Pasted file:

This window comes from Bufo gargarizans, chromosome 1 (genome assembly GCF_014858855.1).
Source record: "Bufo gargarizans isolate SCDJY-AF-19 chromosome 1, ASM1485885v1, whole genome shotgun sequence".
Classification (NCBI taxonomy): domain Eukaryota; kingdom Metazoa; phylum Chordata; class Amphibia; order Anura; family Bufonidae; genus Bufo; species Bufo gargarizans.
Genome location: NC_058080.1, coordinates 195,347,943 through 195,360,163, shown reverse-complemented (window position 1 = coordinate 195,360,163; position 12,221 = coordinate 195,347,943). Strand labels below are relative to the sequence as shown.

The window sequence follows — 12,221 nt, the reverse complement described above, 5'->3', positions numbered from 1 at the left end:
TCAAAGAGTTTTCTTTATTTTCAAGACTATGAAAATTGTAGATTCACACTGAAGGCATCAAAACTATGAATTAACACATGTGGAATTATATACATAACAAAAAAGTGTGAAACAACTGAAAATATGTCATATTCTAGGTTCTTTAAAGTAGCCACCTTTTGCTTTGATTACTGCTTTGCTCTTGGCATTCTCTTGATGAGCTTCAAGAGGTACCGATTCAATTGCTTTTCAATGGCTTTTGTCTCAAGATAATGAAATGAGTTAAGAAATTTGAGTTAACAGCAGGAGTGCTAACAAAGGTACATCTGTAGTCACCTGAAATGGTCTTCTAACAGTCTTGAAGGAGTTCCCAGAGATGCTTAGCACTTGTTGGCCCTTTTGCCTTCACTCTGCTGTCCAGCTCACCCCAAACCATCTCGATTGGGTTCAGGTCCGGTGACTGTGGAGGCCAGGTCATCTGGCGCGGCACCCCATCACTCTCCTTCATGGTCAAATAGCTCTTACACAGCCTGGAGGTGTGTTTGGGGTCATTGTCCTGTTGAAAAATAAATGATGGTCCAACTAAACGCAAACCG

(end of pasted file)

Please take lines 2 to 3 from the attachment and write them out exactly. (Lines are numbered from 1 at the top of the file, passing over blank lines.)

Source record: "Bufo gargarizans isolate SCDJY-AF-19 chromosome 1, ASM1485885v1, whole genome shotgun sequence".
Classification (NCBI taxonomy): domain Eukaryota; kingdom Metazoa; phylum Chordata; class Amphibia; order Anura; family Bufonidae; genus Bufo; species Bufo gargarizans.